Mallory has an ideal frame for an in line tight end but also adds the athletic traits, at least on paper, necessary to thrive in the NFL as he recorded the best 40-yard dash among Combine tight ends, and also had an high tier broad jump. The metrics do not always translate to the field as he appears to operate slower, but he’s no slouch either - he finished number two all time in receiving yards for tight ends at #TEU, Miami.

Against zone coverage, Mallory is good at finding pockets at the second level but sometimes is slow in changing direction. That being said, he had a few big pickups by breaking the coverage vertically against the secondary (one in the embedded video against Pitt in 2021). While he has a good catch radius and easy frame to get the ball to, he prefers to get open on catches, and is less effective in contested catch situations. He improved on his drop rate throughout his career and only had two recorded drops in 2022 but had a pivotal focus drop against Michigan State that resulted in a 14-point turnaround.

As a blocker, Mallory is more of a mentality blocker than a naturally gifted one. In 2022, Mallory was graded one of the worst run blockers in college football as he recorded a 36.6 grade (compared to his 78.0 receiving grade). Due to his less effective lower base, Mallory sometimes is a holding penalty culprit and/or loses second-effort battles against naturally stronger EDGE/LB defenders.


  • Natural Athleticism
  • Ideal Frame for receiving TE
  • Has Unmatched Speed relative to other Tight Ends (fastest 40-yard dash)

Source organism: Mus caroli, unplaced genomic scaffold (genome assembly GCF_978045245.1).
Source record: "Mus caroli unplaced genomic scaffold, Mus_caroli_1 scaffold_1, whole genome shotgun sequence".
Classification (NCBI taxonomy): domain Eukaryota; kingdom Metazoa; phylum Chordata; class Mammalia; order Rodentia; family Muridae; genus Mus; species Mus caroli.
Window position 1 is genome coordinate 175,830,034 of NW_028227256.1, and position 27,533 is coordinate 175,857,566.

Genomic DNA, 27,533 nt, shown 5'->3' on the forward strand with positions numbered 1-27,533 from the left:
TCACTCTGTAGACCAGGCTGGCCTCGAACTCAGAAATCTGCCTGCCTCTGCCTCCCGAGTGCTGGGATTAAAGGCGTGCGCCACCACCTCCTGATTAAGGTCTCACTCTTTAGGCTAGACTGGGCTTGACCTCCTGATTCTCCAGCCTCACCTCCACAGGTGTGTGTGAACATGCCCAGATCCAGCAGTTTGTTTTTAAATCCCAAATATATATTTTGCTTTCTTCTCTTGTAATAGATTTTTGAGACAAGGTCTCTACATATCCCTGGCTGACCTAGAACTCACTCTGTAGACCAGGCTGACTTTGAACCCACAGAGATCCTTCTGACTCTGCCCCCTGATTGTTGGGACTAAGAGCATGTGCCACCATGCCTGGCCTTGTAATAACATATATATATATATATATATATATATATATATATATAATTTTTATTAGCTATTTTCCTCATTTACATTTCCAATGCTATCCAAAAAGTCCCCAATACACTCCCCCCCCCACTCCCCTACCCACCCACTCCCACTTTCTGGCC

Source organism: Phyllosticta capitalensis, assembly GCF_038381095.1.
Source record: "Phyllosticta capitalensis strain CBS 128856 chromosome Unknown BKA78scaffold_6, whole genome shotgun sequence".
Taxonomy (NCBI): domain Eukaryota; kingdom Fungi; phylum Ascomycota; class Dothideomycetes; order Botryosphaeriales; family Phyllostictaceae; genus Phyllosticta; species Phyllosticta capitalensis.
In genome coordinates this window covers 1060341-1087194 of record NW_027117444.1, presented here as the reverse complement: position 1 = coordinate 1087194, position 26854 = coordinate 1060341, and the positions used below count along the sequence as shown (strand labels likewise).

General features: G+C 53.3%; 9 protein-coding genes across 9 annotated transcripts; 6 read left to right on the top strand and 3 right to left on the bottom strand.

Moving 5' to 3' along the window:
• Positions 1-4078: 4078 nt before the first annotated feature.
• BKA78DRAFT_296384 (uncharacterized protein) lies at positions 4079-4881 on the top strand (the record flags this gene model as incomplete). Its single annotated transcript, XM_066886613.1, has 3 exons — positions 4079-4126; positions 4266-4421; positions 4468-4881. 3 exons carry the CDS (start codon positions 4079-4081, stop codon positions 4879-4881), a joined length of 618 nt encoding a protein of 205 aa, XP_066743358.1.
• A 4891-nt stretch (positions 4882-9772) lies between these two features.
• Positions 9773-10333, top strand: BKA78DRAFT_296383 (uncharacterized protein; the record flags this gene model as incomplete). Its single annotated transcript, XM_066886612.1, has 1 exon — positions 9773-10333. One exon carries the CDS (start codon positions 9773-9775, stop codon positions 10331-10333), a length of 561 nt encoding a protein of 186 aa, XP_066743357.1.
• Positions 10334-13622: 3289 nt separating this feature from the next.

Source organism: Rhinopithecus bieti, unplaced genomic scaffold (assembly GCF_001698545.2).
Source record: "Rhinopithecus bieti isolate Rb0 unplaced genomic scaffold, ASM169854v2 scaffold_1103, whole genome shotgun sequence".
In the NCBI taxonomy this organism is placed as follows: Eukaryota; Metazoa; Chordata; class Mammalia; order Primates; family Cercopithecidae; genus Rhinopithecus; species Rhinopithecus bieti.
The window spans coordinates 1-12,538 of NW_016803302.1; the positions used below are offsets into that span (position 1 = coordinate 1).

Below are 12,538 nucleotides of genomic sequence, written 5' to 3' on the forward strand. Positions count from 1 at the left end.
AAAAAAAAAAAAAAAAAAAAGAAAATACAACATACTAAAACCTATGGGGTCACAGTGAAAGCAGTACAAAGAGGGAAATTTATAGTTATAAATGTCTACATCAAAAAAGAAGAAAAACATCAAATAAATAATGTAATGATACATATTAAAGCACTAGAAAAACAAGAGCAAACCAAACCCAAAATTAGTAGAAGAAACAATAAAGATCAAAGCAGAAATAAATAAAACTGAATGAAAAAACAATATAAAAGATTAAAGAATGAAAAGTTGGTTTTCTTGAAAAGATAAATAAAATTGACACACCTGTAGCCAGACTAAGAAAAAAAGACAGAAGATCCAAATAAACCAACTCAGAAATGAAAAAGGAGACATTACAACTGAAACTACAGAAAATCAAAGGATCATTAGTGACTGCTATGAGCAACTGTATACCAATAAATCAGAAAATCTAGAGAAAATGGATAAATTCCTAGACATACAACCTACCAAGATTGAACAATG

• Leader, voted team captain, and matches with high effort
  • Football background in the Family


  • Below Average on Contested Catches
  • Leaves some to be desired in Block Game
  • Change of Direction Speed appears slow on tape

Best NFL Fits: Bengals, Lions, Packers, Chargers, Dolphins
NFL Comparisons: Chigoziem Okonkwo, Blake Jarwin

Bottom Line:

The Tight End class is impressive this year so teams will have the option to get their style TE. Mallory may not be the type for some franchises as he lacks the prerequisite blocking capabilities for a tight end and there are certainly block-first tight ends available in this draft. However, a team looking for a catch-first who is a natural leader and hard worker is coming to the right place for Mallory. He has the athleticism to last in the NFL and should be able to carve out a quality role as an in line tight end.

Draft Night Projection: (4th to 6th Round)

5th Round to the Denver Broncos. The Broncos have loved tight ends recently as they’ve picked a tight end in five of the last six drafts - Jake Butt (2017), Troy Fumagalli (2018), Noah Fant (2019), Albert Okwuegbunam (2020), and Greg Dulcich (2022). Interestingly, all of these TEs are mostly catch first as well, so they certainly have a type, which is similar to Mallory. Even if they don’t need a TE this year, they could use lower leverage draft capital on Mallory. Oh, and someone who knows Will pretty well is a coach for Denver - his father, Mike.